Inner Spin: Inside the City Rd. Squat

Draped in anarchist banners and bedecked with graffiti, the abandoned Spin Bowling alley on city road is now home to activist squatters: ‘The Gremlins’.

“I’m vain you can photograph me”- The Gremlin who showed me round the alley.

I arrived outside the ex-cinema and ex-bowling alley on City Road known as The Gaiety or Spin a couple of weeks ago. I knocked on the side door to ask if I could come in and take some photos. No-one answered.

I walked around to the back of the building looking to see if I could find any way in. Eventually I came to one side of the building where, through a large hole in the wall a storey up I could see a man peering out.

“What do you want” the squatter yelled to me down in the alley-way. I held up my camera and said I wanted to take some pictures. He said: “Come round”.

I got back to the door and listened as the multitude of locks on the door were slammed open, then the door opened.

I was greeted by a long-haired, bearded and friendly man. I asked him if I could come in and get some photos; he said there was no reason why I couldn’t.

‘The Gremlins’ have now been squatting in the alley for some time. The group have re-named the old building ‘Gremlin Alley Social Centre’.

The building is at the heart of their campaign and they hope to establish the stunning listed building as a new community centre for Cardiff.

A Gremlin showing me ‘The Bedroom’

Another aim of the group is to highlight the imprisonment of Alex Haigh, the first person jailed for residential squatting in the UK. residential squatting is now a criminal offence and carries a maximum punishment of six months in prison, a fine or both.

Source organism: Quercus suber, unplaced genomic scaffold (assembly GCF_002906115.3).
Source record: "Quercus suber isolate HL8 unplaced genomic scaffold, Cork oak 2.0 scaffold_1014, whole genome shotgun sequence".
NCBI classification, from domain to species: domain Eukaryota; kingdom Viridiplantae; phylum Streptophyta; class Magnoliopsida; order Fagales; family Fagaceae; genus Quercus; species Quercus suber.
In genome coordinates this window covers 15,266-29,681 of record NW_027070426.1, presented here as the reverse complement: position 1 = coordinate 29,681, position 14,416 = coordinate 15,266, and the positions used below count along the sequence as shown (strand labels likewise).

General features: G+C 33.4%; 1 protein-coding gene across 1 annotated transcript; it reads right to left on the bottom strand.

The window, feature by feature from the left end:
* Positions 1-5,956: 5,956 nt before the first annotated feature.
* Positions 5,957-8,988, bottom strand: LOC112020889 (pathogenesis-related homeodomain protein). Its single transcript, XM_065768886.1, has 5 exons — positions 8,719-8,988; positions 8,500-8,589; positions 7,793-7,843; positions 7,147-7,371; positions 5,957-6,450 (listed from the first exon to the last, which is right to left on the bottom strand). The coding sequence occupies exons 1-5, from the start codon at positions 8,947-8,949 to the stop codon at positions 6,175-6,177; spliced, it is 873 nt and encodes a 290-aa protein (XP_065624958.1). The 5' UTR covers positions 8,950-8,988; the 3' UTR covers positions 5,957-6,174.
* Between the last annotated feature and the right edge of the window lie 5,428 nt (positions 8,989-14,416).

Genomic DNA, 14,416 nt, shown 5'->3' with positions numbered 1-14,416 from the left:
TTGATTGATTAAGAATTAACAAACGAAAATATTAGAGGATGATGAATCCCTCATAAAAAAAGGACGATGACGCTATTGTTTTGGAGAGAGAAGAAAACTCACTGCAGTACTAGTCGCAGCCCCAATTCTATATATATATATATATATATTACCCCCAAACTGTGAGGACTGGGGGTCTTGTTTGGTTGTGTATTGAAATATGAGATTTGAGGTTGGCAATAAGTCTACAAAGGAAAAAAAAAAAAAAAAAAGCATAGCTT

Going up the staircase I noticed a small amount of Graffiti, one strip light was hanging down over the stairwell, torn off the wall.

The ‘Gremlin’ turned back to me and said: ‘this way to the bedroom’

The bedroom is a massive hall in the heart of the derelict building. The first thing that hit me was the sheer amount of graffiti, some of it political quotes, bizarre drawings and I spotted a few famous bits of Cardiff graffiti (couple of Lembo tags in there). Every inch of the walls are covered.

In the room the squatters sleep on some mattress strewn across the floor. In one corner is a sofa and down the far end

The squatters sleeping arrangements.

someone had erected a tent.

I walked around the building looking at the graffiti, and the building. Some of the building is in a terrible state, there are holes in the floor and nails sticking out of panels.

While I looked around, the squatters sat in the corner chatting and laughing, the gremlin showing me round walked about the place rolling cigarettes and swinging a hockey stick around.

Another of the Gremlins told me: “There was some talk of making permanent bedrooms, but I think everyone is bit worried about the bailiffs and police turfing us out any day soon.”

As I left the alley the Gremlin who had shown me around pointed at the series of locks on the door and assured me “no-ones getting us out of here.”

The group have faced several attempts by the police to kick them out of the building, but the Gremlins are still resisting eviction, across the street a banner in someone’s window reads ‘Viva La Gremlins’.